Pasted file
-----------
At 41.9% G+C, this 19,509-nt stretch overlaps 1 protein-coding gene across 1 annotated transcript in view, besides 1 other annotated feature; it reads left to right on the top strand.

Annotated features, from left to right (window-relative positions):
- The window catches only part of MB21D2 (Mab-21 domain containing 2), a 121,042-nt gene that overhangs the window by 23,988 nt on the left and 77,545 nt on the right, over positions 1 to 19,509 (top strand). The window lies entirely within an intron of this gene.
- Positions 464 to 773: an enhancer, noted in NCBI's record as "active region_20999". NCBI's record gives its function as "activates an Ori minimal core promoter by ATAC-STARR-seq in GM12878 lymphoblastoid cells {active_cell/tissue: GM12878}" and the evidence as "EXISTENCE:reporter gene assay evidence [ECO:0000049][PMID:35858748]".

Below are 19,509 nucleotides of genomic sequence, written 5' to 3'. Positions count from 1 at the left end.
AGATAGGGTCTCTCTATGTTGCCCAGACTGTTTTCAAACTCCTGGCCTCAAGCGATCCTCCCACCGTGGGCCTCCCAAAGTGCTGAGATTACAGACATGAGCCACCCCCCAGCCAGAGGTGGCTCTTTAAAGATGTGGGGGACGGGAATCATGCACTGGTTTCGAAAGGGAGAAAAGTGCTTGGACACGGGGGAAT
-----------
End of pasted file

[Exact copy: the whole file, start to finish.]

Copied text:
At 41.9% G+C, this 19,509-nt stretch overlaps 1 protein-coding gene across 1 annotated transcript in view, besides 1 other annotated feature; it reads left to right on the top strand.

Annotated features, from left to right (window-relative positions):
- The window catches only part of MB21D2 (Mab-21 domain containing 2), a 121,042-nt gene that overhangs the window by 23,988 nt on the left and 77,545 nt on the right, over positions 1 to 19,509 (top strand). The window lies entirely within an intron of this gene.
- Positions 464 to 773: an enhancer, noted in NCBI's record as "active region_20999". NCBI's record gives its function as "activates an Ori minimal core promoter by ATAC-STARR-seq in GM12878 lymphoblastoid cells {active_cell/tissue: GM12878}" and the evidence as "EXISTENCE:reporter gene assay evidence [ECO:0000049][PMID:35858748]".

Below are 19,509 nucleotides of genomic sequence, written 5' to 3'. Positions count from 1 at the left end.
AGATAGGGTCTCTCTATGTTGCCCAGACTGTTTTCAAACTCCTGGCCTCAAGCGATCCTCCCACCGTGGGCCTCCCAAAGTGCTGAGATTACAGACATGAGCCACCCCCCAGCCAGAGGTGGCTCTTTAAAGATGTGGGGGACGGGAATCATGCACTGGTTTCGAAAGGGAGAAAAGTGCTTGGACACGGGGGAAT